Sunday, May 4
Expect the music to be cool and sophisticated at today's Tribute to Fifties West Coast Jazz, an afternoon concert with some of the town's best players, including pianist Eric Gunnison, trumpeter Ron Miles, saxophonist Pete Sommers, bassist Mark Simon and drummer Paul Romaine. The mood-drenched sounds, as pioneered by Mulligan, Konitz, Baker and Getz in the '50s, begin at 2:30 at First Universalist Church, 4101 East Hampden Avenue; for tickets, $10 in advance ($12 at the door), call 303-759-2770.
The Colorado Country Music Hall of Fame is inviting all country-Western hoofers to a Rocky Mountain Roundup this afternoon from 2 to 7 at the Lakewood Elks Lodge #1777, 1455 Newland Street, Lakewood. The shindig features live tunes by Renegade and Lee Sims and the Platte River Band. Several teams of dance instructors will be on hand to run you through the steps for a variety of dance styles, including partner dancing, ghost dancing, line dancing, swing dancing and more. Admission is free, but donations of new or used children's books will be accepted for local children's charities. You can handle that, can't you? In the words of Hank Williams, "Move it on over." Call 303-238-1307.
Monday, May 5
Guitarist Johnny Marr provided the rocking backdrop for frontman Morrissey during the Smiths' groundbreaking run through the 1980s, and he left a trail of instrumental admirers in his wake. After a quiet decade or so, Marr's back, front and center, with his own band, the Healers, a crack ensemble that includes drummer (and Ringo progeny) Zak Starkey and bassist Alonsa Bevan of Kula Shaker. Marr's new CD, Boomslang, is garnering acclaim at this very moment. Marr rocks on tonight at 8 at the Fox Theatre, 1135 13th Street, Boulder; for tickets, $21, call 303-443-3399 or 303-830-TIXS.
Tuesday, May 6
Are all those reality shows bumming you out? We'll reserve judgment on whether or not it's a good thing, but public television is getting in the act with its own twists on the formula. One of them, Warrior Challenge, a time-warping, historically based battle show focusing on combat specialists through the ages, premieres locally tonight at 9 with an episode titled "Gladiators." You guessed it -- eight, um, volunteer "gladiators" duke it out in a modern-day arena, but not before learning the tricks of the trade, Roman style. Future installments focus on Vikings, medieval knights, Roman centurions and the like; they air weekly on Tuesdays on KRMA-TV/Channel 6. And who knows? It might just become the new BattleBots!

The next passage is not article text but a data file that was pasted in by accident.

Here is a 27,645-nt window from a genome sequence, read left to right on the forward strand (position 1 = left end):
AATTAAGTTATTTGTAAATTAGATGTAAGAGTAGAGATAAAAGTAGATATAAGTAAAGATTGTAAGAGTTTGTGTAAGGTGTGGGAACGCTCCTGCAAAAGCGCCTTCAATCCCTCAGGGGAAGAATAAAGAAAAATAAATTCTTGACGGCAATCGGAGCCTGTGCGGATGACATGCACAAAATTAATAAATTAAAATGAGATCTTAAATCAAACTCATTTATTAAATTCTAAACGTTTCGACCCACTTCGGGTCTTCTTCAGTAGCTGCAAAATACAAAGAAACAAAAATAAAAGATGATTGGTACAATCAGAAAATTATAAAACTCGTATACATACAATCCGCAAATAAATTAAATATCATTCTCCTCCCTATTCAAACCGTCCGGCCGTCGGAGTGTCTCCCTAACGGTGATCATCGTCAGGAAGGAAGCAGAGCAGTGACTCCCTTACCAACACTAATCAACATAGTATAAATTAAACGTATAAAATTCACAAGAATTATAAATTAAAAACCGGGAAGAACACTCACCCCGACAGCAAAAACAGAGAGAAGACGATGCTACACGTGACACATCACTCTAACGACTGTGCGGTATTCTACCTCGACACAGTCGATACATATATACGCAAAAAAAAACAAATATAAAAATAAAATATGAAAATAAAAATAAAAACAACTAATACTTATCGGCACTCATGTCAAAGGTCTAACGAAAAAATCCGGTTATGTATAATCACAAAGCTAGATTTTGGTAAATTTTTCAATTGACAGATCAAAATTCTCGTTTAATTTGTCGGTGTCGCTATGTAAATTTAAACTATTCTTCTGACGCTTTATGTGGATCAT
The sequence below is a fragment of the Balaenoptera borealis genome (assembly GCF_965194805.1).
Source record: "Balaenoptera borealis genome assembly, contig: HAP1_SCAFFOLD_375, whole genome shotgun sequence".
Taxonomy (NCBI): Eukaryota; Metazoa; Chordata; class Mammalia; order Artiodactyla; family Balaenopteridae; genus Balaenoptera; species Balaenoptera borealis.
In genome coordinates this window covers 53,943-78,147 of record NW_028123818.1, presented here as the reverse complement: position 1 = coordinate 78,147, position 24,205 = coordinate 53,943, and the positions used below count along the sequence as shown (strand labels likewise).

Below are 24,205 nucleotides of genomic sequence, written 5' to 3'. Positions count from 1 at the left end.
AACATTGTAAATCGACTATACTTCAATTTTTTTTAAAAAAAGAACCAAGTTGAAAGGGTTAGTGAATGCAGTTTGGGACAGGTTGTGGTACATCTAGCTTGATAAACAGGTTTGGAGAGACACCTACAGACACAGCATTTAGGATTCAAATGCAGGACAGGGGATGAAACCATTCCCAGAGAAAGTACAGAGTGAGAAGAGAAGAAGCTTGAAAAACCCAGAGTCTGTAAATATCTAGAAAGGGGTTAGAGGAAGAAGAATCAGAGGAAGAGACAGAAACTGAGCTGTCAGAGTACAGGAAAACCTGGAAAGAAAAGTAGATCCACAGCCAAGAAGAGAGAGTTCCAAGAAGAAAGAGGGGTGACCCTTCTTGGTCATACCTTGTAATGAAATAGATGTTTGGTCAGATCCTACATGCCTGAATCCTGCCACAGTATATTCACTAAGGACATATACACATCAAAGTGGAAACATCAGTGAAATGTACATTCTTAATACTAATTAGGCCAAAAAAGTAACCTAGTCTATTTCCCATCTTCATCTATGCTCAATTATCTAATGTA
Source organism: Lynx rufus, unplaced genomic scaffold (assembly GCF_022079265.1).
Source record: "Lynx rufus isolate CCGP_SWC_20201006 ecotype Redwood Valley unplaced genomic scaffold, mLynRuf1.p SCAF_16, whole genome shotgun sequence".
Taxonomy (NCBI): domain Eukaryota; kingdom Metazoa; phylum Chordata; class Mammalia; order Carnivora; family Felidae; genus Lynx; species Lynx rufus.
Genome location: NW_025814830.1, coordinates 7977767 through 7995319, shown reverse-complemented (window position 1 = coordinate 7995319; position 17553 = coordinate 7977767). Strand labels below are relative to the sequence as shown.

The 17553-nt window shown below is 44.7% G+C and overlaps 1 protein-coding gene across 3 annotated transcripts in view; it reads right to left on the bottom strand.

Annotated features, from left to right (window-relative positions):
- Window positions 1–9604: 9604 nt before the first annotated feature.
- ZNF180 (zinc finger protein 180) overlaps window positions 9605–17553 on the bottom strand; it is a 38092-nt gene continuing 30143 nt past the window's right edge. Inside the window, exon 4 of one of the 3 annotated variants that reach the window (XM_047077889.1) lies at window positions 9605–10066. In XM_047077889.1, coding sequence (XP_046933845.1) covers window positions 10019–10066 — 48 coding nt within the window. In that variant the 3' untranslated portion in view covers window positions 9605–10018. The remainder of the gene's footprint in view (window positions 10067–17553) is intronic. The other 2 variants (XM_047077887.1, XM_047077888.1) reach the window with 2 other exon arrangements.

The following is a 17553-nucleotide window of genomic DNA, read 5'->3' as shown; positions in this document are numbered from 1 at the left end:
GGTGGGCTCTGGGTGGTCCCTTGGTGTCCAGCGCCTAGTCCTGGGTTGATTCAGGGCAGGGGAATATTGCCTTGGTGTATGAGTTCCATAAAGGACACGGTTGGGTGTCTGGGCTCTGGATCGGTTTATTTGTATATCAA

Wednesday, May 7
The Denver Center Theatre Company winds up its season with a restaged and unredoubtable classic: Jean-Baptiste Molière's 300-year-old farce Scapin or The Con Artist, newly translated and adapted by DCTC stalwart Nagle Jackson. Reset in sunny Naples in the nineteenth century, the production features Cameron Fomar in the title role (a comic character originally performed by Molière himself). Audiences can get a sneak peek tonight for nada at a Free for All performance at 6:30; shows continue daily, except Sundays, through June 7 at the Stage Theatre, 14th and Curtis streets. Admission ranges from $26 to $35 for previews (tomorrow through May 14) and $33 to $46 thereafter; call 303-893-4100 or log on to www.denvercenter.org.